Hello again reader,
It stands to reason that in life; you get out what you put in.
I went for my second interview on Wednesday (at a school) and I couldn’t have been happier walking through the school gates. Weird, huh? I’ve always enjoyed being in school. I wasn’t the person I’d call a “goodie-goodie” in school. I was quiet, so I got away with a few things. Teachers liked me and I got on well with a lot of different people. I had a good reputation, and was there for people who were in trouble. Even the people who you’d stay away from normally, liked me. Probably because I gave them a chance and tried to help them, rather than judge them. Which I have taken with me into my adult life, however for most of school I was depressed. People were normally very surprised when I told them about my home life growing up. I’m the typical – “She’s always smiling and being helpful” labelled person. … We won’t go into this right now though – story for another time.
So, my interview went really well on Wednesday. I had a test on writing something to do with introductions. I was a bit miffed that I didn’t have a test on my maths, since I was ready for it. Then had an observation done, where I went into a classroom, helped some year 7’s – lovely group of kids. People tend to stay away from Parkway in my town, with good reason too. Although I don’t particularly like the area I would be more than happy to help the children in that area. As I know how it feels to be less well off than others and have a bit of a troubled background. Not just through myself but from the people I used to know growing up.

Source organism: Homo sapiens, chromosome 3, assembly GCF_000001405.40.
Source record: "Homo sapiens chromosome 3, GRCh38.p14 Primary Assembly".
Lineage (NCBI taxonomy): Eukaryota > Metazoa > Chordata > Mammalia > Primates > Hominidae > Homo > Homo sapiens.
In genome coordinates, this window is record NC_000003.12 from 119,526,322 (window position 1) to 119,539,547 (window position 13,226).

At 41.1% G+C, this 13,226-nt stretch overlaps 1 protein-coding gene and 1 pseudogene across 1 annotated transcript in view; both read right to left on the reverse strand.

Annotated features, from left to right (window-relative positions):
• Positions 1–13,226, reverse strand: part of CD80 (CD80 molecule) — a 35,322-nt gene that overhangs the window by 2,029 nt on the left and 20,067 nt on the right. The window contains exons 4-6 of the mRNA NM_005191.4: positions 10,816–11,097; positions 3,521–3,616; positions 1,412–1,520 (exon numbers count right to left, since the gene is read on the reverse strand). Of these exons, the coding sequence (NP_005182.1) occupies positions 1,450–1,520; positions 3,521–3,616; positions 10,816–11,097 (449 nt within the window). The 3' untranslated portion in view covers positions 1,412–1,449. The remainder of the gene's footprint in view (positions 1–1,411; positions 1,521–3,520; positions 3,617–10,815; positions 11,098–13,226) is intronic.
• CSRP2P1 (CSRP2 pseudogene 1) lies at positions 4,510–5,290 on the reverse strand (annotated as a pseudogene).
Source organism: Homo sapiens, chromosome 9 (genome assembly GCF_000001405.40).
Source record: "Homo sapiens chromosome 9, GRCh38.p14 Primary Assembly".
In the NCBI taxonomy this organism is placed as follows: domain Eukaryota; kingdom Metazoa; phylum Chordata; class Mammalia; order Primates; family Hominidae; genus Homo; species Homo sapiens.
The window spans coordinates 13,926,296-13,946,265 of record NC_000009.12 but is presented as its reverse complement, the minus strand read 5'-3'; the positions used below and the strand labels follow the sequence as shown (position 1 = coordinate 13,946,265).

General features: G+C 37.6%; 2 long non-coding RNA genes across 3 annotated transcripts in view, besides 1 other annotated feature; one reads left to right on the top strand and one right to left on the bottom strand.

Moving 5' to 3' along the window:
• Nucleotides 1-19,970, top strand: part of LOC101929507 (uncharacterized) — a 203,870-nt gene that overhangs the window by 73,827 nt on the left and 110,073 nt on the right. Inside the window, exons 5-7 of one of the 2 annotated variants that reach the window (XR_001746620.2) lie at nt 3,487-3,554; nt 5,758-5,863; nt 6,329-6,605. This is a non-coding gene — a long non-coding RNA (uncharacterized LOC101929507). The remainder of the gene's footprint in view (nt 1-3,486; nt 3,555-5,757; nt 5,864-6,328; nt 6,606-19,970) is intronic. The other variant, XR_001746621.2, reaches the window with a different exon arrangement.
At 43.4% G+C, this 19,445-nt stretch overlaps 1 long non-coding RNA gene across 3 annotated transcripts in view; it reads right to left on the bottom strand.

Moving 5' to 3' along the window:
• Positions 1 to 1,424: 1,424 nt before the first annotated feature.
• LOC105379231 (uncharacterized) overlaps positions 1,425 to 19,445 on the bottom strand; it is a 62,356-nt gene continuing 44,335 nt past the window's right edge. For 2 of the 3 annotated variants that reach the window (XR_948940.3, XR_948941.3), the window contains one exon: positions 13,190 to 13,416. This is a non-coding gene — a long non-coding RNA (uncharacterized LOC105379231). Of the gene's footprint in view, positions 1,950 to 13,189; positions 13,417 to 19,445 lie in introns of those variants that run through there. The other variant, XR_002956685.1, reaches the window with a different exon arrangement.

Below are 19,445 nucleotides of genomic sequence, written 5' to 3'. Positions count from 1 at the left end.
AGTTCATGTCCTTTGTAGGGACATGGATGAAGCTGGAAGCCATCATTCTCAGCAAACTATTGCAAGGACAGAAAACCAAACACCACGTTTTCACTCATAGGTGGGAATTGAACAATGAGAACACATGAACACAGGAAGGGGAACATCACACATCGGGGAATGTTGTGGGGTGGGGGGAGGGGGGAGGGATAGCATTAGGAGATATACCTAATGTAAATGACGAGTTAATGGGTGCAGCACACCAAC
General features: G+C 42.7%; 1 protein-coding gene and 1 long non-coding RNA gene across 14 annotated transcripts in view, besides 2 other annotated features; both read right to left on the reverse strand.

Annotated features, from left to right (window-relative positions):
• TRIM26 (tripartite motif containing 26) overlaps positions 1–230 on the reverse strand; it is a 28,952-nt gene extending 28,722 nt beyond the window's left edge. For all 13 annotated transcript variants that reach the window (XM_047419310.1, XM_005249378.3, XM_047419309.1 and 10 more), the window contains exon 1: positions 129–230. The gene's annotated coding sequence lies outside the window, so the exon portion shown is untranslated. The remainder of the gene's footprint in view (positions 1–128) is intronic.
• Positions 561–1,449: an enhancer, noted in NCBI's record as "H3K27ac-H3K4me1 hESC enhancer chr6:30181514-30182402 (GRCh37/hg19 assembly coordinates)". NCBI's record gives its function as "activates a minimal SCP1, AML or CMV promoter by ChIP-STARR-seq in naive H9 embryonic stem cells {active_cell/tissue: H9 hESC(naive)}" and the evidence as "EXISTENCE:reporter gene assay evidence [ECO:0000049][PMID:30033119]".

After chatting to the members of staff and having a good time, I went home with mixed feelings. I couldn’t describe it, I just felt that I hadn’t got it, even though the interview went well. I was being interviewed for a Secondary position (something I wasn’t aware of until I got there) It all felt… Strange.
Needless to say, I got a phone call that day with the response of – “…I have two things to tell you – one, unfortunately you didn’t get the job and secondly, we’d like to offer you something in the primary school…” – say what?
I went back to the school on Friday to go through the process again. Primary school children…. Is a much better fit, they were completely right with that one. I completed a small activity of reading a book with them and the task was to find the adjectives. I was really pleased with their efforts and said thank you to them, which they responded with a big “thank you for seeing us!” … It was adorable.
So I wasn’t sure If I was going to get the job. It’s not good to necessarily assume you will get something. I might have been terrible! The good news is, I wasn’t. They have offered me the job!
After all that hard work, it’s great to finally say – I’ve got what I’ve been wanting for all these years. To work in a Primary school as a teaching assistant (TA) with children from all kinds of backgrounds and to start making a positive difference.